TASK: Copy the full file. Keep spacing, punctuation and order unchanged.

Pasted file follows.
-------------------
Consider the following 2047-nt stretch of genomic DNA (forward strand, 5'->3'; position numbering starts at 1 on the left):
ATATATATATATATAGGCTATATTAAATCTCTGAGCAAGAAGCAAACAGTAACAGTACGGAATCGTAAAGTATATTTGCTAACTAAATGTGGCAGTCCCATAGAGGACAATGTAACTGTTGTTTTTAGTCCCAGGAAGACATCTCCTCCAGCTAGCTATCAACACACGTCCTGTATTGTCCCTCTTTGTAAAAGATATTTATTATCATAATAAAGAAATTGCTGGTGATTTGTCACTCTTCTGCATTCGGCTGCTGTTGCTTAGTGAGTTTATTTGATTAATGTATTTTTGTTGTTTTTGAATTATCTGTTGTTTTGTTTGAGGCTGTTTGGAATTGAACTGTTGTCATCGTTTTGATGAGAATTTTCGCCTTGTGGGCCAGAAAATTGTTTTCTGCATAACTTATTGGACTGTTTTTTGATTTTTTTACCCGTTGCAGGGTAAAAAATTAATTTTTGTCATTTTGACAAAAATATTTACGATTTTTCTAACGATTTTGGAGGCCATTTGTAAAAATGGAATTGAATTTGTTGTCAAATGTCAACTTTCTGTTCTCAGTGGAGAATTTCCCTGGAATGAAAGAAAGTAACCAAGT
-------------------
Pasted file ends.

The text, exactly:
Consider the following 2047-nt stretch of genomic DNA (forward strand, 5'->3'; position numbering starts at 1 on the left):
ATATATATATATATAGGCTATATTAAATCTCTGAGCAAGAAGCAAACAGTAACAGTACGGAATCGTAAAGTATATTTGCTAACTAAATGTGGCAGTCCCATAGAGGACAATGTAACTGTTGTTTTTAGTCCCAGGAAGACATCTCCTCCAGCTAGCTATCAACACACGTCCTGTATTGTCCCTCTTTGTAAAAGATATTTATTATCATAATAAAGAAATTGCTGGTGATTTGTCACTCTTCTGCATTCGGCTGCTGTTGCTTAGTGAGTTTATTTGATTAATGTATTTTTGTTGTTTTTGAATTATCTGTTGTTTTGTTTGAGGCTGTTTGGAATTGAACTGTTGTCATCGTTTTGATGAGAATTTTCGCCTTGTGGGCCAGAAAATTGTTTTCTGCATAACTTATTGGACTGTTTTTTGATTTTTTTACCCGTTGCAGGGTAAAAAATTAATTTTTGTCATTTTGACAAAAATATTTACGATTTTTCTAACGATTTTGGAGGCCATTTGTAAAAATGGAATTGAATTTGTTGTCAAATGTCAACTTTCTGTTCTCAGTGGAGAATTTCCCTGGAATGAAAGAAAGTAACCAAGT